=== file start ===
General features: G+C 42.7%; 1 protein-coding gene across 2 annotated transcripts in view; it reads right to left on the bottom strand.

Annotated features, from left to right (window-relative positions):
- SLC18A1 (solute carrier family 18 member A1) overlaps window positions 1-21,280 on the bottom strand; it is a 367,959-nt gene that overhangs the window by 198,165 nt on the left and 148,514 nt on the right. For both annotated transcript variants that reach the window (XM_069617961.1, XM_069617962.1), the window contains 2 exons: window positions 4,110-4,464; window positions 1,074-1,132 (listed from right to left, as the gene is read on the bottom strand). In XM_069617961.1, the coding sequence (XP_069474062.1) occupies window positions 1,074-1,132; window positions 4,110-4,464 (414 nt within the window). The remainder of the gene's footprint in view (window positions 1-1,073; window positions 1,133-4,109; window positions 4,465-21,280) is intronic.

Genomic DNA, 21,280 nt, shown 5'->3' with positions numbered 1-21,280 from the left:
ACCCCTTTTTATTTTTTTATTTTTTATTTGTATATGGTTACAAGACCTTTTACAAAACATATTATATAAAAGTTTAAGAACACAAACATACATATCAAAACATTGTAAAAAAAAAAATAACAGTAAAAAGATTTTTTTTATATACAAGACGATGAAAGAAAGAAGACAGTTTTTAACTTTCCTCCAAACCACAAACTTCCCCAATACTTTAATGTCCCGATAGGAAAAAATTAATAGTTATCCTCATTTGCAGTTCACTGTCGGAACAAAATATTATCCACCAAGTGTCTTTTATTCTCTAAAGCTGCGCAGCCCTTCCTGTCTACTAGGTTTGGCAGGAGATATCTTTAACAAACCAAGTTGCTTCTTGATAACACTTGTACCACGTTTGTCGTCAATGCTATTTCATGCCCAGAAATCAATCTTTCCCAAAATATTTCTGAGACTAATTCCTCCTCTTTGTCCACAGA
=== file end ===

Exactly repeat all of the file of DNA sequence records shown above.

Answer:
General features: G+C 42.7%; 1 protein-coding gene across 2 annotated transcripts in view; it reads right to left on the bottom strand.

Annotated features, from left to right (window-relative positions):
- SLC18A1 (solute carrier family 18 member A1) overlaps window positions 1-21,280 on the bottom strand; it is a 367,959-nt gene that overhangs the window by 198,165 nt on the left and 148,514 nt on the right. For both annotated transcript variants that reach the window (XM_069617961.1, XM_069617962.1), the window contains 2 exons: window positions 4,110-4,464; window positions 1,074-1,132 (listed from right to left, as the gene is read on the bottom strand). In XM_069617961.1, the coding sequence (XP_069474062.1) occupies window positions 1,074-1,132; window positions 4,110-4,464 (414 nt within the window). The remainder of the gene's footprint in view (window positions 1-1,073; window positions 1,133-4,109; window positions 4,465-21,280) is intronic.

Genomic DNA, 21,280 nt, shown 5'->3' with positions numbered 1-21,280 from the left:
ACCCCTTTTTATTTTTTTATTTTTTATTTGTATATGGTTACAAGACCTTTTACAAAACATATTATATAAAAGTTTAAGAACACAAACATACATATCAAAACATTGTAAAAAAAAAAATAACAGTAAAAAGATTTTTTTTATATACAAGACGATGAAAGAAAGAAGACAGTTTTTAACTTTCCTCCAAACCACAAACTTCCCCAATACTTTAATGTCCCGATAGGAAAAAATTAATAGTTATCCTCATTTGCAGTTCACTGTCGGAACAAAATATTATCCACCAAGTGTCTTTTATTCTCTAAAGCTGCGCAGCCCTTCCTGTCTACTAGGTTTGGCAGGAGATATCTTTAACAAACCAAGTTGCTTCTTGATAACACTTGTACCACGTTTGTCGTCAATGCTATTTCATGCCCAGAAATCAATCTTTCCCAAAATATTTCTGAGACTAATTCCTCCTCTTTGTCCACAGA